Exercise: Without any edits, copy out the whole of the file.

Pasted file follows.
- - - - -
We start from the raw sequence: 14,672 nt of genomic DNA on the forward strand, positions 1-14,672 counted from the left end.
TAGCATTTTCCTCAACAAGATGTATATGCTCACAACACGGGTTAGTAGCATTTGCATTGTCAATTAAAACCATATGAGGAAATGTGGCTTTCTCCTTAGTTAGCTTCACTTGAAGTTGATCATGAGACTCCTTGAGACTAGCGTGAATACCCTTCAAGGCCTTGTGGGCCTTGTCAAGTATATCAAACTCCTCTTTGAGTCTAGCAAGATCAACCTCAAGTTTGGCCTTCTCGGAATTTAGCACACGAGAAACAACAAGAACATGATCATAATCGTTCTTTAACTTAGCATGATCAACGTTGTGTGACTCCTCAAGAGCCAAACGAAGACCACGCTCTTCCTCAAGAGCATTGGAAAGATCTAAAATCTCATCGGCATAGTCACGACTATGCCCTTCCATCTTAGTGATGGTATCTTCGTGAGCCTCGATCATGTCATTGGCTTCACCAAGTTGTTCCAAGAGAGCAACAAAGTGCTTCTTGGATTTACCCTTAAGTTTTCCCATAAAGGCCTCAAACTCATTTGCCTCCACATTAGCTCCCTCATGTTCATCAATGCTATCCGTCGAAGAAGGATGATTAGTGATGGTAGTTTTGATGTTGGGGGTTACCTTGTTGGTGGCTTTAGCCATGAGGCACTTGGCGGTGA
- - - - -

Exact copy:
We start from the raw sequence: 14,672 nt of genomic DNA on the forward strand, positions 1-14,672 counted from the left end.
TAGCATTTTCCTCAACAAGATGTATATGCTCACAACACGGGTTAGTAGCATTTGCATTGTCAATTAAAACCATATGAGGAAATGTGGCTTTCTCCTTAGTTAGCTTCACTTGAAGTTGATCATGAGACTCCTTGAGACTAGCGTGAATACCCTTCAAGGCCTTGTGGGCCTTGTCAAGTATATCAAACTCCTCTTTGAGTCTAGCAAGATCAACCTCAAGTTTGGCCTTCTCGGAATTTAGCACACGAGAAACAACAAGAACATGATCATAATCGTTCTTTAACTTAGCATGATCAACGTTGTGTGACTCCTCAAGAGCCAAACGAAGACCACGCTCTTCCTCAAGAGCATTGGAAAGATCTAAAATCTCATCGGCATAGTCACGACTATGCCCTTCCATCTTAGTGATGGTATCTTCGTGAGCCTCGATCATGTCATTGGCTTCACCAAGTTGTTCCAAGAGAGCAACAAAGTGCTTCTTGGATTTACCCTTAAGTTTTCCCATAAAGGCCTCAAACTCATTTGCCTCCACATTAGCTCCCTCATGTTCATCAATGCTATCCGTCGAAGAAGGATGATTAGTGATGGTAGTTTTGATGTTGGGGGTTACCTTGTTGGTGGCTTTAGCCATGAGGCACTTGGCGGTGA